John Was The Beatle Most Inspired By Lewis Carroll’s Works
Picture yourself in a boat on a river
With tangerine trees and marmalade skies
Somebody calls you, you answer quite slowly
A girl with kaleidoscope eyes
-Lucy In The Sky With Diamonds, Lennon/McCartney
Here at Alice Is Everywhere, we’ve explored George Harrison’s mysterious connection to Cheshire Cat. We’ve exposed Ringo Starr’s dramatic turn as The Mock Turtle. But we haven’t investigated the Beatle with the most powerful connection to Alice In Wonderland. Not until now!
John Lennon was a huge fan of Lewis Carroll and our girl Alice. This assertion has been widely reported. If you’d like cold, hard proof of his Wonderland and Looking-Glass leanings, you need only listen to two of his grooviest compositions, Lucy In The Sky With Diamonds and I Am The Walrus.
Lucy In The Sky With Diamonds
Most Beatle fans are familiar with the story of John’s son Julian coming home with some nursery school artwork, thus inspiring his pa to write Lucy. John confirmed the tale in an interview with Playboy published soon after his death:
PLAYBOY: “Where did ‘Lucy in the Sky’ come from?”
LENNON: “My son Julian came in one day with a picture he painted about a school friend of his named Lucy. He had sketched in some stars in the sky and called it ‘Lucy in the Sky with Diamonds,’ Simple.”
Even diehard John Lennon fans may be surprised at what comes next:
PLAYBOY: “The other images in the song weren’t drug-inspired?”
LENNON: “The images were from ‘Alice in Wonderland.’ It was Alice in the boat. She is buying an egg and it turns into Humpty Dumpty. The woman serving in the shop turns into a sheep and the next minute they are rowing in a rowing boat somewhere and I was visualizing that. There was also the image of the female who would someday come save me… a ‘girl with kaleidoscope eyes’ who would come out of the sky. It turned out to be Yoko, though I hadn’t met Yoko yet. So maybe it should be ‘Yoko in the Sky with Diamonds.'”
I have to disagree with John… I know it’s his song and all, but I don’t think “Yoko in the Sky with Diamonds” has quite the same ring to it. But I digress. Once you know that Lucy was inspired by Alice In Wonderland (or really, Through The Looking-Glass. But who’s keeping score?), it’s fun to pick apart the other lyrics to try to find Alice connections. Were “rocking horse people” inspired by rocking horse flies? Are the “flowers that grow so incredibly high” the scented rushes Alice and The Sheep floated by? “Looking-glass ties” certainly isn’t much of a stretch. Nor is “picture yourself on a train in a station” since that is where Alice found herself a mere two chapters earlier than her encounter with The Sheep.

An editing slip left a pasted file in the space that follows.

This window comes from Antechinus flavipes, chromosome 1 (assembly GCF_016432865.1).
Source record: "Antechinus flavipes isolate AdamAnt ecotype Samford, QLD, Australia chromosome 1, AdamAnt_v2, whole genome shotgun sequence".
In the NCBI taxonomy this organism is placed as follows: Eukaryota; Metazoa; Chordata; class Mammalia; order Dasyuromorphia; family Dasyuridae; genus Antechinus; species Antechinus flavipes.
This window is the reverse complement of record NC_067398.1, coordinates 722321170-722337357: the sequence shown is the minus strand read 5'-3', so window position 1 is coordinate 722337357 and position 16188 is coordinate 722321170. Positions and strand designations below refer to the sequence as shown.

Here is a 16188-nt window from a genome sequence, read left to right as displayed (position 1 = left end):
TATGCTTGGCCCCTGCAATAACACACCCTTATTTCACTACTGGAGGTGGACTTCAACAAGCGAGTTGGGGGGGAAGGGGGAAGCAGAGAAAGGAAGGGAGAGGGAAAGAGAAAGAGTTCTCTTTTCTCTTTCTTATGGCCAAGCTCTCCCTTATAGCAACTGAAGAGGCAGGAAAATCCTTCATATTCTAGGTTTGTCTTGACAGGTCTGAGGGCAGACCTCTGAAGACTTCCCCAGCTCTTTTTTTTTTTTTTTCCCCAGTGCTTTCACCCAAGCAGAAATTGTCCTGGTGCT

It’s tempting to link “cellophane flowers” to Chapter 2 of Through The Looking-Glass, The Garden Of Live Flowers. Alas, Paul McCartney tells us in The Beatles Anthology that was one of his lyrical contributions to Lucy In The Sky With Diamonds. There’s not a ton of evidence to suggest that Paul was a particular fan of Alice In Wonderland. But you can bet I’ll find a way to connect them in a future blog post!
I Am The Walrus
I Am The Walrus features a plethora of Lewis Carroll-like language. Also, it’s about a Walrus. John explains the I Am The Walrus/Looking-Glass connection (that he once again attributes to Wonderland. Did the guy even read Alice’s Adventures in Wonderland?!) in the same Playboy interview.
LENNON: “It’s from ‘The Walrus and the Carpenter.’ ‘Alice in Wonderland.’ To me, it was a beautiful poem. It never dawned on me that Lewis Carroll was commenting on the capitalist and social system. I never went into that bit about what he really meant, like people are doing with the Beatles’ work. Later, I went back and looked at it and realized that the walrus was the bad guy in the story and the carpenter was the good guy. I thought, Oh, shit, I picked the wrong guy.** I should have said, ‘I am the carpenter.’ But that wouldn’t have been the same, would it? (singing) ‘I am the carpenter….'”
Once again, I have to disagree with The Smart One. I don’t at all think The Carpenter is the good guy. Much like Alice who remarks, “Well! They were BOTH unpleasant characters!” I believe The Walrus and The Carpenter to be equally big jerkfaces. I’m also not sure where that capitalist/social system interpretation came from, but heaven knows, John Lennon has a much more creative mind that I ever will.
You’re probably expecting to hear that Humpty Dumpty was the Eggman next. Contrariwise, there simply isn’t any evidence straight from the Beatle’s mouth suggesting that. It’s natural for us to assume there is a connection between Humpty Dumpty and The Eggman, as we know John loved Looking-Glass. But there simply isn’t any corroboration to support that notion. What IS there are plenty of instances of Eric Burdon from The Animals claiming that HE is the Eggman. Why? I’m not telling. I run a G-rated blog (usually), and Burden’s explanation is downright X-rated. Feel free to use your googling skills if your interest is piqued.
There are still other John Lennon/Alice In Wonderland connections. Philip Norman tells us in John Lennon The Life that young John was a particular fan of Jabberwocky. Norman also states that “marmalade skies” was inspired by Alice grabbing a marmalade jar on her way down the rabbit-hole and that the working lyrics for Love Me Do were “Alice, stop daydreaming, do!” One has to assume there are other links to Alice hidden in John’s songs. I’d love to hear YOUR John Lennon/Alice In Wonderland theories in the comments below!
Care to hear more about John Lennon and Lewis Carroll? Give a listen to Alice In Wonderland And The Beatles Podcast Part 1 for more quotes, commentary and most important, Beatles music!
** Apologies for the first profanity on Alice Is Everywhere!